# Using the LowPass node to create an Analog Envelope

This is a quick tutorial on the how and why of an analog envelope.

This analog envelope module is based on how many real attack-release envelopes work electronically.

What you do is simple: use a filter to shape a hard on/off gate signal into smooth transitions.

The gate enters the module and sets the alpha of the LowPass node using the A or attack control. It does this because the gate going high switches the Crossfade node input to input b, where I’ve wired the attack knob.

This knob is sent through the expression `sqrt(sqrt(x))*0.0009+0.999`.

The `sqrt(sqrt(x))` portion shapes the knob’s response to get an even distribution of times across the sweep of the knob. If it wasn’t there, you would spend most of the turn of the knob on a quick setting and only the smallest portion of the high knob values being able to dial in longer attack times.

The `*0.0009+0.999` portion merely scales and offsets the knob’s value to get some nice values for the filter, which affect how fast and how slow the attack can be. There’s no magic to the values I picked out - I just experimented until I found a range that worked.

Once the gate goes low, the Crossfade node switches over to the R or release knob which then sets a different value for the LowPass node’s alpha input. Now you can see how if you didn’t use this Crossfade set up, you would be stuck with an equal attack/release setting.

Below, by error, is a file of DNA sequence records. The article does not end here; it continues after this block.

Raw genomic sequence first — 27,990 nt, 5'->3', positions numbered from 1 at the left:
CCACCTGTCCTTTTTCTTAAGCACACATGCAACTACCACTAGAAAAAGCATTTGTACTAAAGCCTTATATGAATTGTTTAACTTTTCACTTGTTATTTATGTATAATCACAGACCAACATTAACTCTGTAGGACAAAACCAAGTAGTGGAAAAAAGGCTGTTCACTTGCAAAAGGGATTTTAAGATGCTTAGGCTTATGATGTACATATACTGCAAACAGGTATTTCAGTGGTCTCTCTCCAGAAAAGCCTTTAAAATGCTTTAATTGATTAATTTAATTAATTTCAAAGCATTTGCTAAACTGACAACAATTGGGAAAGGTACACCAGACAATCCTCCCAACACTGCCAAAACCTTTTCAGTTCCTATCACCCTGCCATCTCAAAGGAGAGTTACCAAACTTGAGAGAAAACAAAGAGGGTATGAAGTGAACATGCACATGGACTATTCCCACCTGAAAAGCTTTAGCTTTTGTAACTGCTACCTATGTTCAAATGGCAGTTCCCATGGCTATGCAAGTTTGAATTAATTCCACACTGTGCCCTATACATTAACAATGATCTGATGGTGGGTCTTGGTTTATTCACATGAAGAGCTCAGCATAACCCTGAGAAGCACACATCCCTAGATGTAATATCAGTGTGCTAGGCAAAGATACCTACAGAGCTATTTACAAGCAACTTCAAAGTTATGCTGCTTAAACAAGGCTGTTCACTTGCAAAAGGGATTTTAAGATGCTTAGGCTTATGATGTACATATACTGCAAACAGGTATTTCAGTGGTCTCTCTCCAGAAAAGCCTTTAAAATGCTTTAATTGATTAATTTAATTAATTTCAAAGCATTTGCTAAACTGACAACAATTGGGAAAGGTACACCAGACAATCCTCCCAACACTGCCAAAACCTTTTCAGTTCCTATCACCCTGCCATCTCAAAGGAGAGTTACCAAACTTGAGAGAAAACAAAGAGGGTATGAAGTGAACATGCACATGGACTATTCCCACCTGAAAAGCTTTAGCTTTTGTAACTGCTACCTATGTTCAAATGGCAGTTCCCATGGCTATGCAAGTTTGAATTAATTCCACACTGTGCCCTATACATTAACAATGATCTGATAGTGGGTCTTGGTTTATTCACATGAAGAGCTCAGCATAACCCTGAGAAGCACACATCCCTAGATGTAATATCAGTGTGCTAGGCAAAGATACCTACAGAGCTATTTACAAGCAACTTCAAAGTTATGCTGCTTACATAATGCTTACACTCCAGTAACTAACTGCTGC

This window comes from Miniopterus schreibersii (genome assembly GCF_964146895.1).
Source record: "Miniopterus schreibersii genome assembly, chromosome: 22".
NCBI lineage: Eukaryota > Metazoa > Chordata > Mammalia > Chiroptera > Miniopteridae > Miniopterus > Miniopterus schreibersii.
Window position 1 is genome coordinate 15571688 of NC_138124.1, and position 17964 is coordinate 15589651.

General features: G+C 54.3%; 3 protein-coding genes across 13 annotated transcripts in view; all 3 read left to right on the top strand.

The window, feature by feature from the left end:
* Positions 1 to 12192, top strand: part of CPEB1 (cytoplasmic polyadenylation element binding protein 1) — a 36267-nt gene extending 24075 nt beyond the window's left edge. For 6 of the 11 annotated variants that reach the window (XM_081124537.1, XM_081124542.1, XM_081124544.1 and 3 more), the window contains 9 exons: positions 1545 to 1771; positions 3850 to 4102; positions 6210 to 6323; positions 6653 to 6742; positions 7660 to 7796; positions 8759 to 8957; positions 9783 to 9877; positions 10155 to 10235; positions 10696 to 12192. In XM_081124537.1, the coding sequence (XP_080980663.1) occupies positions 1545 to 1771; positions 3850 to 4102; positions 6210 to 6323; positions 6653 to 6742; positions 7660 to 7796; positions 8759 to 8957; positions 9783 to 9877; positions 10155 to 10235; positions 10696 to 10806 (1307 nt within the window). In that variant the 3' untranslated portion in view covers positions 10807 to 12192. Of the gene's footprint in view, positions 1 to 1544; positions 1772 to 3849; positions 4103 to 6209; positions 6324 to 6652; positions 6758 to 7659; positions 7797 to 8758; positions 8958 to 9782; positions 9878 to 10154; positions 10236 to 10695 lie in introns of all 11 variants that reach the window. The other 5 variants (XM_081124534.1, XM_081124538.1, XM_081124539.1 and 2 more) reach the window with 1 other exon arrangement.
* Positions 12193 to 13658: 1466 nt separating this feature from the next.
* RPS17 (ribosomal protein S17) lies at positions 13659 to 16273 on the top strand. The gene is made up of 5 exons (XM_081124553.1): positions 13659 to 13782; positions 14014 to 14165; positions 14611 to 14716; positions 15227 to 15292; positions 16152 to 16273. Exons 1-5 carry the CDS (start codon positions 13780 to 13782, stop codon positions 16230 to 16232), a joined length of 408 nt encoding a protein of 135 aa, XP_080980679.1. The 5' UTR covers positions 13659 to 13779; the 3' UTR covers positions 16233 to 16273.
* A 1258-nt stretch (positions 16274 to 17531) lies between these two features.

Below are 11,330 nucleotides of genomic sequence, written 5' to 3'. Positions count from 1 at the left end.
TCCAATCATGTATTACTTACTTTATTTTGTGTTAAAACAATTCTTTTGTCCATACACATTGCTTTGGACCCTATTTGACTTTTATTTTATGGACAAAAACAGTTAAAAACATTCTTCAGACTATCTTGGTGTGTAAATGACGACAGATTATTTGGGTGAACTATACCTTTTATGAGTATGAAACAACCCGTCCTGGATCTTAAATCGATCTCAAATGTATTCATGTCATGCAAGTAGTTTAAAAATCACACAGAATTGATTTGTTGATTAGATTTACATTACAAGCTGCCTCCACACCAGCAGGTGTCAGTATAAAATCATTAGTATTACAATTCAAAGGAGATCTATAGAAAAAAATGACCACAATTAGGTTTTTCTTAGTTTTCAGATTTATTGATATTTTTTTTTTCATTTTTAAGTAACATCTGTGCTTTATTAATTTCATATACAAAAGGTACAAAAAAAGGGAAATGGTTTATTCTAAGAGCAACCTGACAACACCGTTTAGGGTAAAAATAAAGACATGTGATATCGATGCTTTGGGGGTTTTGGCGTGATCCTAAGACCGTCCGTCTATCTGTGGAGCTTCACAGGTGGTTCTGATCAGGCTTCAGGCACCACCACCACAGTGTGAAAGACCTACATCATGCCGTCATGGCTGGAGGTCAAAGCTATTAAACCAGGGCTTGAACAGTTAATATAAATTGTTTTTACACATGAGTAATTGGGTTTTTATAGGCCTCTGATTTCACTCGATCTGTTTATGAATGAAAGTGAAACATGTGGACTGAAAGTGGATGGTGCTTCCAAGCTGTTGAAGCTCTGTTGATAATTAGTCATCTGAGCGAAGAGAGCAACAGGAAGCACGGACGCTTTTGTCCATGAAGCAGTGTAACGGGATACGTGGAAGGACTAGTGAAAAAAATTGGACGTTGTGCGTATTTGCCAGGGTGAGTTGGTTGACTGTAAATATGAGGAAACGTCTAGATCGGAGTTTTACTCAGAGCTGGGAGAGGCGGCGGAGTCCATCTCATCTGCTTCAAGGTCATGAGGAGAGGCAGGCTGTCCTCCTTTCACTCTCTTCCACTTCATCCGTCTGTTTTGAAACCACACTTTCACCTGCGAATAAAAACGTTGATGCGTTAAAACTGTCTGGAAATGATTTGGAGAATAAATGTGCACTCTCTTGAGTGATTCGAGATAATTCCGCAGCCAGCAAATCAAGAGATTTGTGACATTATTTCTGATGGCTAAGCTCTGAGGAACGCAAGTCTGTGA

Finally, there is a shape button. This allows you to go through one or two filters. If you go through one filter, you get a logarithmic rise and exponential decay, and if you go through both, you get something approximating a linear response.

How did I know that ganging two filters together would make the response more linear? I didn’t! I just tried it and that seems to be what it does. I knew it would change the shape, obviously, but wasn’t sure what it would do until I actually tried it. That’s why experimentation is so valuable and fun in Audulus!

If you want, try using expressions just before the module output to further shape the envelope. You can also try experimenting with adding decay and sustain stages.

Analog Envelope.audulus (6.1 KB)

2 Likes

Just to add to the discussion here’s a variation of the same idea:

This another version of the same approach as @biminiroad’s. Rather than using the built-in low pass node, I constructed one using the z-1 node, so that I could have a filter with a different response rising and falling. Frankly @biminiroad’s approach is significantly more efficient, although this does have the advantage that it will work even if the incoming signal is something other than a square gate. For a gate signal I would definitely prefer @biminiroad’s design, but this still has an application as an asymmetric wave shaper. It never occurred to me to use a crossfade to switch filters. It really demonstrates the value of studying other people’s work.
uAR V1.1.audulus (11.3 KB)

2 Likes

Here’s another, using the note distance detector from the slew and attenuators.

I was just investigating the lopass, was thinking variable slew but came up with this by accident.

Accidental AR.audulus (61.3 KB)

Not as good sounding as the others but put it up because of the different method

1 Like